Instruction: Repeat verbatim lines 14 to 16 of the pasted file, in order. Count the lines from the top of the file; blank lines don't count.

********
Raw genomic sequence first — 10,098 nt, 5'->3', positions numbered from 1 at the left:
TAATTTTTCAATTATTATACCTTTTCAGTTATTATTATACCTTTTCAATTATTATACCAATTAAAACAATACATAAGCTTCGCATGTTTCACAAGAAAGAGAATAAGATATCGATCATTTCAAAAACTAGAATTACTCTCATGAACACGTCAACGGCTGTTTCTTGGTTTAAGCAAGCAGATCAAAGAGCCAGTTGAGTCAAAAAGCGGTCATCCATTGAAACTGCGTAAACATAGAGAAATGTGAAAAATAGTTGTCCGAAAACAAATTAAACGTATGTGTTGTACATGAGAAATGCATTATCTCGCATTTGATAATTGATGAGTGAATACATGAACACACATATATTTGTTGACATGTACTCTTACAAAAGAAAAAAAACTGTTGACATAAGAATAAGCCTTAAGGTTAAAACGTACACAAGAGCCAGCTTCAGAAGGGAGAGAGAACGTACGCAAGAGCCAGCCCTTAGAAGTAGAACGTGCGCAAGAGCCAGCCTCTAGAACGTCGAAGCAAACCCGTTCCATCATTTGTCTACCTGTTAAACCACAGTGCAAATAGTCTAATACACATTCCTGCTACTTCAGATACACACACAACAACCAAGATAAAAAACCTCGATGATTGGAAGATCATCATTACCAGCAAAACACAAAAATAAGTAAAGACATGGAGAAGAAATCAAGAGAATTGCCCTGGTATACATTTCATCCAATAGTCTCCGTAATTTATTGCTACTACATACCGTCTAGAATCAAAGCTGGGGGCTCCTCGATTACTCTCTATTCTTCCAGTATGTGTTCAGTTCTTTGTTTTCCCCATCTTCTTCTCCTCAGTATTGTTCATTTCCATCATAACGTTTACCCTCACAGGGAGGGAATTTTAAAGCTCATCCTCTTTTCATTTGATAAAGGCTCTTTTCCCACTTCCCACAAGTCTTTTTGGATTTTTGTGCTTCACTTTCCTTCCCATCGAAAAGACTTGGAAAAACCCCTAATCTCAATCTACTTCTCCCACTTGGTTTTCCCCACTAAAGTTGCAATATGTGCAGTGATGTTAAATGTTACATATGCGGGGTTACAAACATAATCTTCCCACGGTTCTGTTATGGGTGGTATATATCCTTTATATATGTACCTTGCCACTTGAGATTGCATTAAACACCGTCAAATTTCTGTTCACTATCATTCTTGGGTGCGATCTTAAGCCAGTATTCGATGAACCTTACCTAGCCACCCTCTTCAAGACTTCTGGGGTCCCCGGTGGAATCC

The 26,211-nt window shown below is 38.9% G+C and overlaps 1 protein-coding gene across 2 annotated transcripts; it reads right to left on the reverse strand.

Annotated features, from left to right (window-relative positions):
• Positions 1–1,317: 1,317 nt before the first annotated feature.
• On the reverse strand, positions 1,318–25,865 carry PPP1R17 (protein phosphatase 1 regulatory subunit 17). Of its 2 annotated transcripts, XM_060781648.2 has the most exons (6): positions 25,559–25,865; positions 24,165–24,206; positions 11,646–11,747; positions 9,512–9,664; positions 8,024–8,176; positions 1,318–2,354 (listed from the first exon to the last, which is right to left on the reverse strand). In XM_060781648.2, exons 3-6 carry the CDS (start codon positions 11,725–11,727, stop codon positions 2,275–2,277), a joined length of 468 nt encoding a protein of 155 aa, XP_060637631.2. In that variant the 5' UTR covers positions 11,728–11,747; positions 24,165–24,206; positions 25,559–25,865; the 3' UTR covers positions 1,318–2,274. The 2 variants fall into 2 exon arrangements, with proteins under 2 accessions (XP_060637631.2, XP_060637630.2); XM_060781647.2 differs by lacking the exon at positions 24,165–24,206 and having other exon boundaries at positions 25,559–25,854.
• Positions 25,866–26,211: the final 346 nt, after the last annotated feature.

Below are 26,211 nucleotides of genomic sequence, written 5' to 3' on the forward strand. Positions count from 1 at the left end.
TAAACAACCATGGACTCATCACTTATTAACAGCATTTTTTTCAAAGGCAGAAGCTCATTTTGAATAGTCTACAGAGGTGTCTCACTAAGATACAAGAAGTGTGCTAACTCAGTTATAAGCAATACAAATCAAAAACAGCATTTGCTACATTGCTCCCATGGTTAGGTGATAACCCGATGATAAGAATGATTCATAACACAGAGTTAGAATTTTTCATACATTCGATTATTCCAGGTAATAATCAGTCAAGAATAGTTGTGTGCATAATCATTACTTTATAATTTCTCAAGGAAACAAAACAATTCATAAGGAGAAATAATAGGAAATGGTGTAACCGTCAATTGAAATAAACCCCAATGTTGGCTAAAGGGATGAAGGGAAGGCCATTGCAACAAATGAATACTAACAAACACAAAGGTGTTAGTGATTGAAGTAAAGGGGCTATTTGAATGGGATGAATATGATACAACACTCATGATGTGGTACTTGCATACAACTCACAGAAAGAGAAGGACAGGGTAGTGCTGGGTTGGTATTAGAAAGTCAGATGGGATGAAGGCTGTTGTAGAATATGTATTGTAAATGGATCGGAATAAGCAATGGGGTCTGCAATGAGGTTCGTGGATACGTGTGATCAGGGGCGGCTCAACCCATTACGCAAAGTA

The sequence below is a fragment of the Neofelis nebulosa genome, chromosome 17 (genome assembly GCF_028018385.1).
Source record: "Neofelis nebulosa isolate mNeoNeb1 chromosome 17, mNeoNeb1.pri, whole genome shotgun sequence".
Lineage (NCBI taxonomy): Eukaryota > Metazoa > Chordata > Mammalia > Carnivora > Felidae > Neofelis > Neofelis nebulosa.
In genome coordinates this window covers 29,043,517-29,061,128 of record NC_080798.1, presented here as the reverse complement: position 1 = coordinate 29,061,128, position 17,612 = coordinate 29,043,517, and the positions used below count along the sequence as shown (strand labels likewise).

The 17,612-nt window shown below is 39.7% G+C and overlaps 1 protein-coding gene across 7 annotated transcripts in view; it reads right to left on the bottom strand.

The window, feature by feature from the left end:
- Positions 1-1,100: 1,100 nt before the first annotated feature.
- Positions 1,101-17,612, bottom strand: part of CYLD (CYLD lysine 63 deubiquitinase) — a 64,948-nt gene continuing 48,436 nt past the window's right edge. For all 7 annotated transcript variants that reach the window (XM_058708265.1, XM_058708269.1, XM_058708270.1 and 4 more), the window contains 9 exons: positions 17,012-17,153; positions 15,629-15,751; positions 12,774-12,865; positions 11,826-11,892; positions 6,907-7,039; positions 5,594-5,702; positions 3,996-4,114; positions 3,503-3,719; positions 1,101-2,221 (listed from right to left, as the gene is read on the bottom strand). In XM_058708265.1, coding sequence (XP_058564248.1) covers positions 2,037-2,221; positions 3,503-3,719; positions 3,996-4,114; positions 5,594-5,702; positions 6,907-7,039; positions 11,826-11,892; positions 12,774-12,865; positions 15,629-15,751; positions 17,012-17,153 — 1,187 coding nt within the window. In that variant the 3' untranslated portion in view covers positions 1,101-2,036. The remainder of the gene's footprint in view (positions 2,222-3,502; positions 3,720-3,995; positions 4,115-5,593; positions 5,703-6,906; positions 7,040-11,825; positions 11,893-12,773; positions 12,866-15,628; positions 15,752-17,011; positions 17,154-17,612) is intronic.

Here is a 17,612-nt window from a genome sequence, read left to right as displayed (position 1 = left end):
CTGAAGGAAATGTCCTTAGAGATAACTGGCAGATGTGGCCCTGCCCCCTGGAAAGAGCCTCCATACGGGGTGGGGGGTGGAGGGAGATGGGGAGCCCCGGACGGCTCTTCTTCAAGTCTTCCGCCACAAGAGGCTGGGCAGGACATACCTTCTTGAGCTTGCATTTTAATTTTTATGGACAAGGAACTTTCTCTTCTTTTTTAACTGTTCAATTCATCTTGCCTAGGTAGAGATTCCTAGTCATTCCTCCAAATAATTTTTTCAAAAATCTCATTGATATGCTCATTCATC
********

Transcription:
The 17,612-nt window shown below is 39.7% G+C and overlaps 1 protein-coding gene across 7 annotated transcripts in view; it reads right to left on the bottom strand.

The window, feature by feature from the left end:
- Positions 1-1,100: 1,100 nt before the first annotated feature.